If you try to access a dict key that doesn't exist, you'll get a KeyError exception. If you do not want an exception to occur, you can use the get() method. By default it'll return a None value for keys that do not exist, which you can change by providing a default value as the second argument.

>>> marks = dict(Rahul=86, Ravi=92, Rohit=75, Rajan=79)

>>> marks['Ron']
Traceback (most recent call last):
  File "<stdin>", line 1, in <module>
KeyError: 'Ron'

>>> marks.get('Ravi')
92
>>> value = marks.get('Ron')
>>> print(value)
None
>>> marks.get('Ron', 0)
0
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Here's a more practical example:

>>> vehicles = ['car', 'jeep', 'car', 'bike', 'bus', 'car', 'bike']
>>> hist = {}
>>> for v in vehicles:
...     hist[v] = hist.get(v, 0) + 1
... 
>>> hist
{'car': 3, 'jeep': 1, 'bike': 2, 'bus': 1}
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Using get() method will not automatically add keys that do not exist yet to the dict object. You can use setdefault() method, which behaves similarly to get() except that keys will get created if not found. See also docs.python: collections.defaultdict.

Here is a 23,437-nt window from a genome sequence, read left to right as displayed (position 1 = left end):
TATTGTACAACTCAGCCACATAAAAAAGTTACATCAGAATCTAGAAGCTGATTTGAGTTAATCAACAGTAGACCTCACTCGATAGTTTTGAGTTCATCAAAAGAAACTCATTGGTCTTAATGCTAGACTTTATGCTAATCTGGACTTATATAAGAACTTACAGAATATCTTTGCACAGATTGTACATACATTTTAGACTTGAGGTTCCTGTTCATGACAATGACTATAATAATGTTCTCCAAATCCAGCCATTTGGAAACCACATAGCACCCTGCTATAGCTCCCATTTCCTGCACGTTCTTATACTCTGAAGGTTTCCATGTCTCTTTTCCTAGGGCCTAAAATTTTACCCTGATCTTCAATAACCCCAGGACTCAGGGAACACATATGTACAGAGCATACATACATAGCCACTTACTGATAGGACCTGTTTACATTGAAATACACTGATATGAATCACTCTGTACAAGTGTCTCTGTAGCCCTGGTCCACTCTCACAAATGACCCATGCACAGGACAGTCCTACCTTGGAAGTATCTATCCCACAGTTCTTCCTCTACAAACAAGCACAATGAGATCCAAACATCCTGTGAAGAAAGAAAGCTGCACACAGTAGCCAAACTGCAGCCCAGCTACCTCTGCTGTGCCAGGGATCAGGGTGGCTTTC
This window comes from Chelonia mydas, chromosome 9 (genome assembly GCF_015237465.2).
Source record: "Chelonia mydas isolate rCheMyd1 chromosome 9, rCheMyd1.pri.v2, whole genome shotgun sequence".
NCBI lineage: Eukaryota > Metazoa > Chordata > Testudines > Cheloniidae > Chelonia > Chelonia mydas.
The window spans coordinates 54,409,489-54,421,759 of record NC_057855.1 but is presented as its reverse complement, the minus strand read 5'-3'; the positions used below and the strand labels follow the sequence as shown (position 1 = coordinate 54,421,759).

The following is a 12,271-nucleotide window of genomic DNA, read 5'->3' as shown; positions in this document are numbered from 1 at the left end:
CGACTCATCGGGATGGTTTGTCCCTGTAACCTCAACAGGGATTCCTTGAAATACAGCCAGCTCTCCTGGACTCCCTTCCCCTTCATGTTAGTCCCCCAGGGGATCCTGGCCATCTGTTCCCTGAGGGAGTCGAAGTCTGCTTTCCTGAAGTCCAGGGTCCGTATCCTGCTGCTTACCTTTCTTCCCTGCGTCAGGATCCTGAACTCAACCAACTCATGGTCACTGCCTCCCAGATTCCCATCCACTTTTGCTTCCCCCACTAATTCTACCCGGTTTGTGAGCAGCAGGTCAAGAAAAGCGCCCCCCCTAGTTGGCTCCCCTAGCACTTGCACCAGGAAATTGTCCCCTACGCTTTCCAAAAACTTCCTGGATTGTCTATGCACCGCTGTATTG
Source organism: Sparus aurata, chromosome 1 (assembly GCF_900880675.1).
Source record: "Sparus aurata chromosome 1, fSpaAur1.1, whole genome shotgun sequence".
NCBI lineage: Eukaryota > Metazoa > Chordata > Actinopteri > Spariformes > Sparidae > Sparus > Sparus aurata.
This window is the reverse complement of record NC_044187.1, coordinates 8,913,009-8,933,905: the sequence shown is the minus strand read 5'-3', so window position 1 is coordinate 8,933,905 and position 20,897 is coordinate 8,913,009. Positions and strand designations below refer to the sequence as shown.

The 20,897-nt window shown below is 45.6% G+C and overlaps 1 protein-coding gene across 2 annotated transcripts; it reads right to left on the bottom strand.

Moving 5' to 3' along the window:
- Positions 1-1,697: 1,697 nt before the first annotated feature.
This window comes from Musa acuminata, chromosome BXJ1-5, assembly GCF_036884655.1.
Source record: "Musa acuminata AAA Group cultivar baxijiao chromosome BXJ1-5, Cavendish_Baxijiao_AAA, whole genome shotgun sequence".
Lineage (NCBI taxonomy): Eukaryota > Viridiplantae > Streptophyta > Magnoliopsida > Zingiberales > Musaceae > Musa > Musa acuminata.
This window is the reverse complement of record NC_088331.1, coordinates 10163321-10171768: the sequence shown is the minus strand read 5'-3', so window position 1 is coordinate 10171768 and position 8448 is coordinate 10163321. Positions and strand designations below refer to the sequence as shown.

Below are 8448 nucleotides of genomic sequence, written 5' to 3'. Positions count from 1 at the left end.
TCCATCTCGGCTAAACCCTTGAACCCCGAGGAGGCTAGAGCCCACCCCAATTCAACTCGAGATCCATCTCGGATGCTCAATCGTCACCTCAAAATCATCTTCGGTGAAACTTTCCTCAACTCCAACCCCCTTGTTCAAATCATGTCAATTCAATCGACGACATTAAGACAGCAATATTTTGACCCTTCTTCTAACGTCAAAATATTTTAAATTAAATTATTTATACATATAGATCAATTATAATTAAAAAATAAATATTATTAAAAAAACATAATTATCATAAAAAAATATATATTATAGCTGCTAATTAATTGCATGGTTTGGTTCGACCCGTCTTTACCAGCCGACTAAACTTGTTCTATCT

>>> marks = dict(Rahul=86, Ravi=92, Rohit=75, Rajan=79)

>>> marks.get('Ram', 40)
40
>>> marks
{'Rahul': 86, 'Ravi': 92, 'Rohit': 75, 'Rajan': 79}

>>> marks.setdefault('Ram', 40)
40
>>> marks
{'Rahul': 86, 'Ravi': 92, 'Rohit': 75, 'Rajan': 79, 'Ram': 40}
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Iteration

The default for loop over a dict object will give you a key for each iteration.

>>> fruits = dict(banana=12, papaya=5, mango=10, fig=100)

>>> for k in fruits:
...     print(f'{k}:{fruits[k]}')
... 
banana:12
papaya:5
mango:10
fig:100

# you'll also get only the keys if you apply list(), tuple() or set()
>>> list(fruits)
['banana', 'papaya', 'mango', 'fig']
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As an exercise,

  • given fruits dictionary as defined in the above code snippet, what do you think will happen when you use a, *b, c = fruits?
  • given nums = [1, 4, 6, 22, 3, 5, 4, 3, 6, 2, 1, 51, 3, 1], keep only first occurrences of a value from this list without changing the order of elements. You can do it with dict features presented so far. [1, 4, 6, 22, 3, 5, 2, 51] should be the output. See Using dict to eliminate duplicates while retaining order if you are not able to solve it.

Dict methods and operations

The in operator checks if a key is present in the given dictionary. The keys() method returns all the keys and values() method returns all the values. These methods return a custom set-like object, but with insertion order maintained.

>>> marks = dict(Rahul=86, Ravi=92, Rohit=75, Rajan=79)

>>> 'Ravi' in marks
True
>>> 'Ram' in marks
False

>>> marks.keys()
dict_keys(['Rahul', 'Ravi', 'Rohit', 'Rajan'])

>>> marks.values()
dict_values([86, 92, 75, 79])